Your comment about depersonalizing issues is pertinent and necessary to reduce the likelihood of ‘winners and losers’. My experience with two Local Agenda 21 projects in French-speaking cities in Switzerland is that some participants want to ensure or protect self-interest rather than promote community or public good. A key question I have not yet answered is “How can we ensure that ego-centrism is replaced by altruism, and personal benefit is superseded by the common good?” Rather than an open door, can the selection of participants be justified to respond to this challenge? Here we consider fundamental democratic, ethical and political dimensions of transdisciplinary inquiry that you have raised in your comments and need more consideration. Many thanks and good luck with your ongoing projects in Austria.
Lawrence, R. (2020). Collective and creative consortia: combining knowledge, ways of knowing and praxis, Cities & Health: https://doi.org/10.1080/23748834.2020.1711996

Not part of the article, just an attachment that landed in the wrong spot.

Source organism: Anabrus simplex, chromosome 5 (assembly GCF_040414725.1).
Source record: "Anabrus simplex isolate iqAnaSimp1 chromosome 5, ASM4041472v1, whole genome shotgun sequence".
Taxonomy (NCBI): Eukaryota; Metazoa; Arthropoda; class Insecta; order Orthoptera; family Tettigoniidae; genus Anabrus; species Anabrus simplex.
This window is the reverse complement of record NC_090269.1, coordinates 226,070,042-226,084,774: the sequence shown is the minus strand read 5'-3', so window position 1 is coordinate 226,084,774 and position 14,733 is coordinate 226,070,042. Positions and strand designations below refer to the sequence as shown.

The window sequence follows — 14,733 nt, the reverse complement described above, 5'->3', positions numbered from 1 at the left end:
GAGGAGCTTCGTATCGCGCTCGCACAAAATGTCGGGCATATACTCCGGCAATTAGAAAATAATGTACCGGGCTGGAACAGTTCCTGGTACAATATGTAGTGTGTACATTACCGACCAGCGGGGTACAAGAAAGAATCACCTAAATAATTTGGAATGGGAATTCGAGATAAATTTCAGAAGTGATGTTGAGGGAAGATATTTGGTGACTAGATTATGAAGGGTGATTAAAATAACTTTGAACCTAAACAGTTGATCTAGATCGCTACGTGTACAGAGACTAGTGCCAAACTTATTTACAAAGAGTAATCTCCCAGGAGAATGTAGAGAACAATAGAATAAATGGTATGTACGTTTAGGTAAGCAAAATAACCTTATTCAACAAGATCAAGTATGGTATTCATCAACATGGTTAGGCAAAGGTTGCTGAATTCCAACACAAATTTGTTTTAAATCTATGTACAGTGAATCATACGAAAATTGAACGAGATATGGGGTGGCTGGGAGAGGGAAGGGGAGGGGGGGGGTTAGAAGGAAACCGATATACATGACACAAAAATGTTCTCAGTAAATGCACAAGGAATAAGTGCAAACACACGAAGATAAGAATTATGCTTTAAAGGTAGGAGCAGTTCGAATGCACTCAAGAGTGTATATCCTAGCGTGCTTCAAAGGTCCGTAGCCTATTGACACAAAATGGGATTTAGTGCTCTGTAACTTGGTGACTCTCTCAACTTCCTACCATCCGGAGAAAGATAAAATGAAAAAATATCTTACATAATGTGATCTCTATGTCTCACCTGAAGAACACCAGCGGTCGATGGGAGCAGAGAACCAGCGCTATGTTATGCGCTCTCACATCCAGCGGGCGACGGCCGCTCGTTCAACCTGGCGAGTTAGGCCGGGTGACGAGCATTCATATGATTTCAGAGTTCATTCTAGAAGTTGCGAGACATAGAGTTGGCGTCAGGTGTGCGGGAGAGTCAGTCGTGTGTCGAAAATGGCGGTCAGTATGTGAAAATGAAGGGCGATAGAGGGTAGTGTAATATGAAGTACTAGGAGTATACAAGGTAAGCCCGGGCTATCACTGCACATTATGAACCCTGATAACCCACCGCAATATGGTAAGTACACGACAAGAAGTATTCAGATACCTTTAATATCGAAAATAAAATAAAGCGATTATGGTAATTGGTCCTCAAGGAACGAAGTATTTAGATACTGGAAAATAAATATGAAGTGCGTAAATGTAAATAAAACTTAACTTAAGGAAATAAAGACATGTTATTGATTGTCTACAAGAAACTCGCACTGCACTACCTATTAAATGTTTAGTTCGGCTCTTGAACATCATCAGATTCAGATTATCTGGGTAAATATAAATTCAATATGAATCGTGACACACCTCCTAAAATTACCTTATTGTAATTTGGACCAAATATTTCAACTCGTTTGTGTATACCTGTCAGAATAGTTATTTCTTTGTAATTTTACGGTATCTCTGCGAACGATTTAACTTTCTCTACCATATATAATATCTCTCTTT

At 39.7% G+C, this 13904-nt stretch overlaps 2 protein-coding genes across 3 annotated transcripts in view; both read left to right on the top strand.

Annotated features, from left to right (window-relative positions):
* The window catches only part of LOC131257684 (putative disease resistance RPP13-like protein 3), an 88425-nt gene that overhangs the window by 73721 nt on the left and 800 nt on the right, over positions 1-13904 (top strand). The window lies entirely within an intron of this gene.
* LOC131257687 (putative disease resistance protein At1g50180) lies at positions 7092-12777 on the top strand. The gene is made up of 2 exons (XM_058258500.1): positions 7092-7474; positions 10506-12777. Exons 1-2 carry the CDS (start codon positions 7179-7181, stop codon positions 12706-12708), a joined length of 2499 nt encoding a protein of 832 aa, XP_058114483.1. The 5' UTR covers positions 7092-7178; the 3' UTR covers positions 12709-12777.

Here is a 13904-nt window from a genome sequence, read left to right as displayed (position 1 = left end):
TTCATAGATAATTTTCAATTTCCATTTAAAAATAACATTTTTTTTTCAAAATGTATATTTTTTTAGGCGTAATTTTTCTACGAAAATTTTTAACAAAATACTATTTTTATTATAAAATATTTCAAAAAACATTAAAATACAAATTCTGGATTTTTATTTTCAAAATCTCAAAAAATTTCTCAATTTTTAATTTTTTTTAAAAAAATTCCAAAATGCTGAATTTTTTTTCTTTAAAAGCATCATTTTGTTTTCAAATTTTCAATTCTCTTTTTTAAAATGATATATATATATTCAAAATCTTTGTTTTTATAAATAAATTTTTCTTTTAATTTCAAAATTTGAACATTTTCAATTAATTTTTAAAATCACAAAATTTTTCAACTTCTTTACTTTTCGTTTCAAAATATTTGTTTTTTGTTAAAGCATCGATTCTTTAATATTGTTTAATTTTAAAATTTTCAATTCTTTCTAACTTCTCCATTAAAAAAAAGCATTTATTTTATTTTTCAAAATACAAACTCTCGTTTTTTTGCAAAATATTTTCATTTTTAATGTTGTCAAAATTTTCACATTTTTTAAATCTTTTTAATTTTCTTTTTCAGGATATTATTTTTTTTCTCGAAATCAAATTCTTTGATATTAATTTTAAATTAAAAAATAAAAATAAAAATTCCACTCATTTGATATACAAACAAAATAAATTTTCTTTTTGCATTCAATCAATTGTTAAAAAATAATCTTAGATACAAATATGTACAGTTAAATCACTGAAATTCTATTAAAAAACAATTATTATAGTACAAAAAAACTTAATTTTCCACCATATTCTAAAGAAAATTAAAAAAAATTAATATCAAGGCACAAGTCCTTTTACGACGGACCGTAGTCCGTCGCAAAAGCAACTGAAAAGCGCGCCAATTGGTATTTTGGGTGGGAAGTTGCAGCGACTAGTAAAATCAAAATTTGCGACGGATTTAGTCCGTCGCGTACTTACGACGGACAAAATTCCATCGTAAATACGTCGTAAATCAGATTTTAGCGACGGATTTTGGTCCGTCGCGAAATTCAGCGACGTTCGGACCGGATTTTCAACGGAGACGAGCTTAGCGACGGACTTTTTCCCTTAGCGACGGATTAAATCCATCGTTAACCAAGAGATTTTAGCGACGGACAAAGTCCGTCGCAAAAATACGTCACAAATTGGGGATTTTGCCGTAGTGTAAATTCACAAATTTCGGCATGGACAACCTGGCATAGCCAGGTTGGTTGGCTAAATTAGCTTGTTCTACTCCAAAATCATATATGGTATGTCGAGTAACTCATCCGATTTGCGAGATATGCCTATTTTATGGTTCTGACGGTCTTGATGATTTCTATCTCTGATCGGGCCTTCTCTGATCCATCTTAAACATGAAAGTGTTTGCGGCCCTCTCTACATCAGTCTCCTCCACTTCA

Routledge, P. (2003). Convergences space: process geographies of grassroots globalization networks, Transactions of the Institute of British Geographers 28 (3) : 333-349. https://rgs-ibg.onlinelibrary.wiley.com/doi/10.1111/1475-5661.00096
Thank you for the information about your blog. Very interesting and useful information!
Roderick, I was confused by your thesis:
«Scaffolding is increasingly recognized as necessary to assist bridge building between people, especially in transdisciplinary research and project implementation about complex situations and persistent problems that have no simple solutions. Scaffolding is required because there is no ideal or universal method for cross-fertilizing different perceptions and values in these cases».
If you will allow me, I would like to share my thoughts on this thesis.